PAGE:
It is not different than saying that we should not be putting Chic-Fil-A advertisements on the Unity desktop, unless people opt-in.
  • by bytesex (112972) on Saturday October 13, 2012 @02:18PM (#41642841) Homepage

    And use kubuntu instead!

    • Re: (Score:2, Interesting)

      by Arker (91948)
      I tried Kubuntu once. It was a lot harder to get installed than slackware, and even after getting it all working I didnt like it as much. Slack has a great clean KDE.
  • by ntropia (939502) on Saturday October 13, 2012 @02:19PM (#41642857)
    Putting aside any judgements for a moment, one could try to see the desire of Shuttleworth to push Linux in the mainstream, and this could be good... somehow.
    But then, from Shuttleworth's words [markshuttleworth.com]:

    "It makes perfect sense to integrate Amazon search results in the Dash, because the Home Lens of the Dash should let you find *anything* anywhere"

    Seriously? it should "let me find"? You put tons of advertises in user's computers *and* tons of user's data on Amazon servers and you didn't provide it as opt-in feature? And I can't even disable it [until a rushed update came out]?
    Good job! You're alienating the most important thing you gained so far, your users. You know, not only it is important to bring Ubuntu in the mainstream: you need to be sure you don't get there alone, you know?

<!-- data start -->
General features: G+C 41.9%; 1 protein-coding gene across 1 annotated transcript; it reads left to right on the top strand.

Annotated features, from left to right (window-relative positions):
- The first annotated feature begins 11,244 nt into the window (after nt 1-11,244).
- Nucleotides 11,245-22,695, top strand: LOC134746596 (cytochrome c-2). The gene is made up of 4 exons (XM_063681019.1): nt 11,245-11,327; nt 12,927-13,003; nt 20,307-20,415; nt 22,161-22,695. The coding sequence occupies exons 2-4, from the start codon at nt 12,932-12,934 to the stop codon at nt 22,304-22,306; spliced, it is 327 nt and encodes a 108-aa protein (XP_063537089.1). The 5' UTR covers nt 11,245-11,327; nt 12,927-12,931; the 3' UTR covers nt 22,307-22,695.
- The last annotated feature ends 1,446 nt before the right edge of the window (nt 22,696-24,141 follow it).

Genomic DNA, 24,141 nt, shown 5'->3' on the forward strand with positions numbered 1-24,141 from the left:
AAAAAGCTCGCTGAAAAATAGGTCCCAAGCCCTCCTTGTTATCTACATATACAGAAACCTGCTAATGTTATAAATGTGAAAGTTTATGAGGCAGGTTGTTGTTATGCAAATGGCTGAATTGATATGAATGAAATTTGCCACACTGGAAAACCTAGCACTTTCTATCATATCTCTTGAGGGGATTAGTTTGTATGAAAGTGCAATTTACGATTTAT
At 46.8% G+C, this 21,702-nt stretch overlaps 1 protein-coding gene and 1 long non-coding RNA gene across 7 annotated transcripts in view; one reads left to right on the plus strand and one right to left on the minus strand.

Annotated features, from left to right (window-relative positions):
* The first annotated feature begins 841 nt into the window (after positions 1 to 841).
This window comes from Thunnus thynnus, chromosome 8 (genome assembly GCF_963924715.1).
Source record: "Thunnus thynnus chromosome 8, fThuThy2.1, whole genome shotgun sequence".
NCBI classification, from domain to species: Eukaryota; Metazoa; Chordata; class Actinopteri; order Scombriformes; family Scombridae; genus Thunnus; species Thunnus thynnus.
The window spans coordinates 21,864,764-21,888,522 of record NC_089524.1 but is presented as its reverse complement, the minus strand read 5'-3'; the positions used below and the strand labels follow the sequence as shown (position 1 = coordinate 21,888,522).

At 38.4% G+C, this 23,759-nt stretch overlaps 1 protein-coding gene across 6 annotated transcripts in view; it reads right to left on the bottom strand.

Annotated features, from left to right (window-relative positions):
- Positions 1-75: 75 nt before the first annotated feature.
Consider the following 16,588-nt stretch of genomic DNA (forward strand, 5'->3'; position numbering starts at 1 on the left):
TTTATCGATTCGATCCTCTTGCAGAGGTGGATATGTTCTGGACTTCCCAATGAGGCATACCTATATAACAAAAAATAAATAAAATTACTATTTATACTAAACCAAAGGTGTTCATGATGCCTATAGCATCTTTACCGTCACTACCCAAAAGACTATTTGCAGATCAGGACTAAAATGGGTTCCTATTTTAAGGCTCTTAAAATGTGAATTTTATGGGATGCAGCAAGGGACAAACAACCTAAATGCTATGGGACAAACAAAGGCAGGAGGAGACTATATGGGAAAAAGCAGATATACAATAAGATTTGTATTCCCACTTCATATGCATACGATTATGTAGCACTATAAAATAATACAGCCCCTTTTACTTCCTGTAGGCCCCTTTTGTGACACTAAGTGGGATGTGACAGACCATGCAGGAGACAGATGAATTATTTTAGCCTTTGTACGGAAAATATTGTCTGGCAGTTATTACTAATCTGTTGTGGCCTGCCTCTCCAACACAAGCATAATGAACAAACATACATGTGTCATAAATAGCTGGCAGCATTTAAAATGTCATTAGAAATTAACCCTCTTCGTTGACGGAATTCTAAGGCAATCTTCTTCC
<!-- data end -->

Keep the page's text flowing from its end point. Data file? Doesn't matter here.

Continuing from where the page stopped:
It seems another case of "shut up, we know better than users what users really want".
    Do you? [launchpad.net]

    • Re: (Score:2, Interesting)

      by bkerensa (634824)
      Shuttleworth also in that same blog post in the comments said Canonical had a privacy policy covering the lens.... I was the person who made it clear they did not and they just now added a disclaimer which really does not tell us what will happen to the data like a full privacy policy would.
    • Listen to this parasitic fuck's arrogance: "Donâ(TM)t trust us? Erm, we have root. You do trust us with your data already. You trust us not to screw up on your machine with every update."

      No, no I don't. In fact, I don't know anybody who simply trusts Ubuntu's update feature - all the Ubuntu users I know have been burned to a lesser or greater extent on EVERY update.

      Sorry, Shuttleworth, I don't trust you, you don't have root, and I'm not going to fund your private Isle of Man party by allowing you to

  • I consider myself a fairly well-informed geek, and a regular reader of Slashdot.

    And, as the links all appear Slashdotted, I have no fucking clue what the summary talks about. I recognize a lot of the words, the overall tone interested me enough to "look inside", but... What does "Unity Dash" mean, why does it mean giving info to governments, and what does Amazon have to do with turning off lenses and scopes? And what lenses and scopes?